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The purpose of this study was to explore the feasibility of re-treating artifacts previously conserved by PEG impregnation with alkoxysilanes. The study tried to evaluate pros and cons of re-conserving artifacts with this type of silanes. A series of experiments were conducted focusing on small, wood samples from the Vasa Museum Collection, to test different re-conservation methods. Three different procedures involving alkoxysilanes were implemented in order to re-conserve the samples.
The study revealed the techniques are an efficient re-conservation method in which highly satisfactory results can be achieved. The re-treated samples present minimal volumetric distortion without significant collapse or shrinkage of the wood structures. This minimal distortion is primarily produced by the transition from swollen waterlogged wood to a dry conserved wood, and not as a result of collapse or shrinkage during treatment. Due to the negligible thickness of the polymer coating (a few microns), the samples acquire physical properties extremely close to the original dry wood.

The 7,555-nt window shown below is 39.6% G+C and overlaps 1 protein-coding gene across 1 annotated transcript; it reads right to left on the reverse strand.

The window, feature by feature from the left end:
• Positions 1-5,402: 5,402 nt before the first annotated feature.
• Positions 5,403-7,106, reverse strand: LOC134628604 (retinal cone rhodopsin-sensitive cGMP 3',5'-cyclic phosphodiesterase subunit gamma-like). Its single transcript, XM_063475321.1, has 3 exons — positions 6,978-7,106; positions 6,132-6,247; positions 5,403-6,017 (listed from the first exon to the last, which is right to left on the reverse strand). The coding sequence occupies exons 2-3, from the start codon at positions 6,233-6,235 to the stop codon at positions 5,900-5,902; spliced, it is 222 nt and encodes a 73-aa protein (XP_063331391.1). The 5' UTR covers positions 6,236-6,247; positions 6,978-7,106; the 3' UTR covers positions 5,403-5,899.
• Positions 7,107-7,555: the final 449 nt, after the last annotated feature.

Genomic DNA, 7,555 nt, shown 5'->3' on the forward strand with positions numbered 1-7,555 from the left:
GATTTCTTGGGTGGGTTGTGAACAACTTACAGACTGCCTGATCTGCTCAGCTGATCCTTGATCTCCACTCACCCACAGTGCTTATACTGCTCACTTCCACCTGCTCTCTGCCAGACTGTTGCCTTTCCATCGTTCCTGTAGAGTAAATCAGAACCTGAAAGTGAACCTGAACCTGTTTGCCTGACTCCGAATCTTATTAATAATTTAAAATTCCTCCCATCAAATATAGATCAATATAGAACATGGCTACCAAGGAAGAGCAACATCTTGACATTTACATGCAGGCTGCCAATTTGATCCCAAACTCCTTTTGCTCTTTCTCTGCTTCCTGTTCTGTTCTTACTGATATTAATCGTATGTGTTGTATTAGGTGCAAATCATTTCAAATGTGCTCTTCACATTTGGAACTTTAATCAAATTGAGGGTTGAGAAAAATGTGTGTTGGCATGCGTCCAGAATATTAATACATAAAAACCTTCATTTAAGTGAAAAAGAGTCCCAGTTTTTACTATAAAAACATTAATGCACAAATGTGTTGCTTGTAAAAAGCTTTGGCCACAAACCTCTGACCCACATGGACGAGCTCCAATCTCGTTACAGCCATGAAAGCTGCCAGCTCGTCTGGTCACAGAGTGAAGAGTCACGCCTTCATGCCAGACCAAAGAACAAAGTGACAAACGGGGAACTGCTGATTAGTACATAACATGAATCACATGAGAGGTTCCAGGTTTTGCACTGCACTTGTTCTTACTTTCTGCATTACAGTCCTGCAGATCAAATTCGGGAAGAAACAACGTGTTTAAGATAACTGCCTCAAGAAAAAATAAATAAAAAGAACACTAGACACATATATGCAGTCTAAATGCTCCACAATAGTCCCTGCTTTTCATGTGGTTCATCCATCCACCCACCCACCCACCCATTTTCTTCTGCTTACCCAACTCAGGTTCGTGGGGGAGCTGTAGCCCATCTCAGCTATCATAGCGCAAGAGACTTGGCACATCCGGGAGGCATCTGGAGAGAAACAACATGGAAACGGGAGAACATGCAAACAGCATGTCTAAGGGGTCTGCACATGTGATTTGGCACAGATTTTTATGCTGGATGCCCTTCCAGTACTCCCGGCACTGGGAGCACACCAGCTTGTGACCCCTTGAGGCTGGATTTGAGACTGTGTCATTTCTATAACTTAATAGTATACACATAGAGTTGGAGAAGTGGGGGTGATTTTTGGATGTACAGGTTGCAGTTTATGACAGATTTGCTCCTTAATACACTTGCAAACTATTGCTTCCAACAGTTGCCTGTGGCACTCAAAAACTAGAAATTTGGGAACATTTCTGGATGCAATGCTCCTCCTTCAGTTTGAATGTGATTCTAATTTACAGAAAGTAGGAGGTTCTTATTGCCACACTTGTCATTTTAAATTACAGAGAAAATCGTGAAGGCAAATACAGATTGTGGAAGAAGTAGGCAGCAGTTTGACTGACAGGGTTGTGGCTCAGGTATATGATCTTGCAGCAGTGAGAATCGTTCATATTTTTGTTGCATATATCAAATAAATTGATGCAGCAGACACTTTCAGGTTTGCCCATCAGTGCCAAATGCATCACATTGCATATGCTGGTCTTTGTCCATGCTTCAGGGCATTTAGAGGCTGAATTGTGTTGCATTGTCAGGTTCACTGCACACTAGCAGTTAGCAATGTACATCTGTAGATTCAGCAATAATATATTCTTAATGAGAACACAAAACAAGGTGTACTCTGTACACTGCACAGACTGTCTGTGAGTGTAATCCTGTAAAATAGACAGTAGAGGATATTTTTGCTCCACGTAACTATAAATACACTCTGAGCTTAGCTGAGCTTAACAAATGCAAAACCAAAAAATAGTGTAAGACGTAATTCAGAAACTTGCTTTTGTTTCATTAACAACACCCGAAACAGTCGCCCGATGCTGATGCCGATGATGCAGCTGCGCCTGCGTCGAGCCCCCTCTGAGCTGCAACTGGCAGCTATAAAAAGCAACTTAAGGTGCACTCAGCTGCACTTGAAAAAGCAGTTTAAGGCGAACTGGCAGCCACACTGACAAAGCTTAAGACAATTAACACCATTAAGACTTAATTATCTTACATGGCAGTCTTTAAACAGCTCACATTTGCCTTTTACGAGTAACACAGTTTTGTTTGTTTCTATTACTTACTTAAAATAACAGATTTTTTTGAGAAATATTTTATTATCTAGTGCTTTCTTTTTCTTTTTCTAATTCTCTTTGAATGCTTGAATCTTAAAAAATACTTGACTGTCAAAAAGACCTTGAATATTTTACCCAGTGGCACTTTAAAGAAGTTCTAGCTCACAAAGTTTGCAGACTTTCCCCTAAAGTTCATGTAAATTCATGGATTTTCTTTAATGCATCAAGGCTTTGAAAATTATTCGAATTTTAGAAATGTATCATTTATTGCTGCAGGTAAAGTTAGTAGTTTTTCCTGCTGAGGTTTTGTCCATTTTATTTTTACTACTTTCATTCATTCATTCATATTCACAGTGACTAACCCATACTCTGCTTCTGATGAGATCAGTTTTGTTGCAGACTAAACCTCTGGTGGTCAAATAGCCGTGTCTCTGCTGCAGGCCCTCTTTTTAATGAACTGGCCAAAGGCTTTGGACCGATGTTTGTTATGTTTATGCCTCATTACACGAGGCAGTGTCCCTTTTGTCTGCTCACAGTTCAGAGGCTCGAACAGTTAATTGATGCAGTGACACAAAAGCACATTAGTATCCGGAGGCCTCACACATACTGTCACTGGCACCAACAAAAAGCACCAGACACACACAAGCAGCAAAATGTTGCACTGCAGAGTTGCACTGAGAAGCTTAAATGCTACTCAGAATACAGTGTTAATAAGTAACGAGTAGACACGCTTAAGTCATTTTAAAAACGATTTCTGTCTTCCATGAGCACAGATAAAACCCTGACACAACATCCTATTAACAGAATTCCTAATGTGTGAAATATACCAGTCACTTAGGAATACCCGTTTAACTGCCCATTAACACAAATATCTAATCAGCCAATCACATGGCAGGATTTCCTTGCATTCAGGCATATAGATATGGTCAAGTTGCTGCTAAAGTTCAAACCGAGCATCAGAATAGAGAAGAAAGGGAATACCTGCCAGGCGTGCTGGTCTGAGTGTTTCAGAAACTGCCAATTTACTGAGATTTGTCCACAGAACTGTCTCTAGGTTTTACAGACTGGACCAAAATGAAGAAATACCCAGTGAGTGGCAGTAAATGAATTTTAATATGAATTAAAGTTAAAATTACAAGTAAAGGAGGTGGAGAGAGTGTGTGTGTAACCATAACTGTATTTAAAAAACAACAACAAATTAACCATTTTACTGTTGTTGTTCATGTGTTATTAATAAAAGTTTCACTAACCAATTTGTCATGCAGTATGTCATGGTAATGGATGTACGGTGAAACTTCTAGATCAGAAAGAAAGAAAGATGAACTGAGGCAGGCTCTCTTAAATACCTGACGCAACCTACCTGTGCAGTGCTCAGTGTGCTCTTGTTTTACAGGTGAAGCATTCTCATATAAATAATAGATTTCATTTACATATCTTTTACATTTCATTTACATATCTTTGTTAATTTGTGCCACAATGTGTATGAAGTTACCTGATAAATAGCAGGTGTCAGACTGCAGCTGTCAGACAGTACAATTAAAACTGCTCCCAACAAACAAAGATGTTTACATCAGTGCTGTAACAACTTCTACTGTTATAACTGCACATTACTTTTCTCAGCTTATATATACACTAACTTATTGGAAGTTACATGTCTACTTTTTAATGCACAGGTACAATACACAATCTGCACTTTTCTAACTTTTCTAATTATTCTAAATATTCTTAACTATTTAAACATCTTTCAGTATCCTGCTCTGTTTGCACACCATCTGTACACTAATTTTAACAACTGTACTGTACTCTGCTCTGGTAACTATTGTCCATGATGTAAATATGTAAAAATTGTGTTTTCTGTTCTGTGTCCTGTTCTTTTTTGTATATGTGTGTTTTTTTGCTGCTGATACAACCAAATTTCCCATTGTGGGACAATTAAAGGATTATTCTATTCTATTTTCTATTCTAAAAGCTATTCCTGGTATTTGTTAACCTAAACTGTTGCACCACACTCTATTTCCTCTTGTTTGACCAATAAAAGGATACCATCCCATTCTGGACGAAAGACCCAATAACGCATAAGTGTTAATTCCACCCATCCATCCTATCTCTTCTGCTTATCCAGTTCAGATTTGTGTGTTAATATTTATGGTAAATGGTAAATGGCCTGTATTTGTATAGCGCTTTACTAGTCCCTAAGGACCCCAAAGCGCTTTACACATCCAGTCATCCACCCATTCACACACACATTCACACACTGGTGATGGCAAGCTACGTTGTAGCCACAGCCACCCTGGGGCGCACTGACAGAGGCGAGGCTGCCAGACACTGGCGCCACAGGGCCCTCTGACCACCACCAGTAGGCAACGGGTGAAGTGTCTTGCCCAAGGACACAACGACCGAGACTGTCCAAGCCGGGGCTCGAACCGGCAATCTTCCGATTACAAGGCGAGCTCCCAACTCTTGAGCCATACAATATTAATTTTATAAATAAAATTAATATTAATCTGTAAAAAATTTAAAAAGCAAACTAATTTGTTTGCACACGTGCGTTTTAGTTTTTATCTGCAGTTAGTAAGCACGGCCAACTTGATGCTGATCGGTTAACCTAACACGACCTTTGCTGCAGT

Moreover, other physiochemical properties are obtained from the consolidation with alkoxysilanes; the re-conserved wood becomes hydrophobic, chemically inert, resistant to chemical attacks (e.g., acids or bases), and resistant to ultraviolet light. These newly acquired characteristics drastically reduce the preventive conservation measures needed in museum display cabinets or during transport.
Despite the excellent results, the procedure is not reversible, thus does not comply with one of the main premises traditionally accepted in conservation. Therefore, a careful study assessing benefits and disadvantages in a case-by-case basis should be assessed by conservators, restorers, and curators before applying this method to waterlogged material culture.
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